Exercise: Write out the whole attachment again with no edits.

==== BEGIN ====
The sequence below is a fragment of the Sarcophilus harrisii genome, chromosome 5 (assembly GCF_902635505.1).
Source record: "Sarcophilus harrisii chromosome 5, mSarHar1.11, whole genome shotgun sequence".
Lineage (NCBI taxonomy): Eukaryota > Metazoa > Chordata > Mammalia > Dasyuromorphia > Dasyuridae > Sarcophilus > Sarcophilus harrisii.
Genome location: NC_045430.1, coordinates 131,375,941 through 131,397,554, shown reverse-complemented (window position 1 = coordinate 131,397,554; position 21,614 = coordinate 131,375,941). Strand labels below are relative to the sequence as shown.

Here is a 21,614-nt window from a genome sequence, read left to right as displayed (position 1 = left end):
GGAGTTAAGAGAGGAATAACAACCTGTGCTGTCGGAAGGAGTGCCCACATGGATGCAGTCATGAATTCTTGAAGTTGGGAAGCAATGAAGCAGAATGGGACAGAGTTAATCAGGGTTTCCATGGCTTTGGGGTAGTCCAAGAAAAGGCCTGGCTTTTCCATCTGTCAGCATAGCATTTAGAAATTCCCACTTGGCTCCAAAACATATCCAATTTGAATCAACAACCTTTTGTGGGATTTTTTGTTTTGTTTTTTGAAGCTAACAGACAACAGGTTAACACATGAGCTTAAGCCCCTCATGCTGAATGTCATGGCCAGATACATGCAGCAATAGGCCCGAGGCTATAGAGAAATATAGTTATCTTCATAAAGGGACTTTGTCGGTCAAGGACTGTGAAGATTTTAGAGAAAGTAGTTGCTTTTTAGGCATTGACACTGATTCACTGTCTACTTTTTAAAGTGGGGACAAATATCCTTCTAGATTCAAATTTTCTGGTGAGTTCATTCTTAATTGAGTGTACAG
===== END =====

The sequence below is a fragment of the Sarcophilus harrisii genome, chromosome 5 (assembly GCF_902635505.1).
Source record: "Sarcophilus harrisii chromosome 5, mSarHar1.11, whole genome shotgun sequence".
Lineage (NCBI taxonomy): Eukaryota > Metazoa > Chordata > Mammalia > Dasyuromorphia > Dasyuridae > Sarcophilus > Sarcophilus harrisii.
Genome location: NC_045430.1, coordinates 131,375,941 through 131,397,554, shown reverse-complemented (window position 1 = coordinate 131,397,554; position 21,614 = coordinate 131,375,941). Strand labels below are relative to the sequence as shown.

Here is a 21,614-nt window from a genome sequence, read left to right as displayed (position 1 = left end):
GGAGTTAAGAGAGGAATAACAACCTGTGCTGTCGGAAGGAGTGCCCACATGGATGCAGTCATGAATTCTTGAAGTTGGGAAGCAATGAAGCAGAATGGGACAGAGTTAATCAGGGTTTCCATGGCTTTGGGGTAGTCCAAGAAAAGGCCTGGCTTTTCCATCTGTCAGCATAGCATTTAGAAATTCCCACTTGGCTCCAAAACATATCCAATTTGAATCAACAACCTTTTGTGGGATTTTTTGTTTTGTTTTTTGAAGCTAACAGACAACAGGTTAACACATGAGCTTAAGCCCCTCATGCTGAATGTCATGGCCAGATACATGCAGCAATAGGCCCGAGGCTATAGAGAAATATAGTTATCTTCATAAAGGGACTTTGTCGGTCAAGGACTGTGAAGATTTTAGAGAAAGTAGTTGCTTTTTAGGCATTGACACTGATTCACTGTCTACTTTTTAAAGTGGGGACAAATATCCTTCTAGATTCAAATTTTCTGGTGAGTTCATTCTTAATTGAGTGTACAG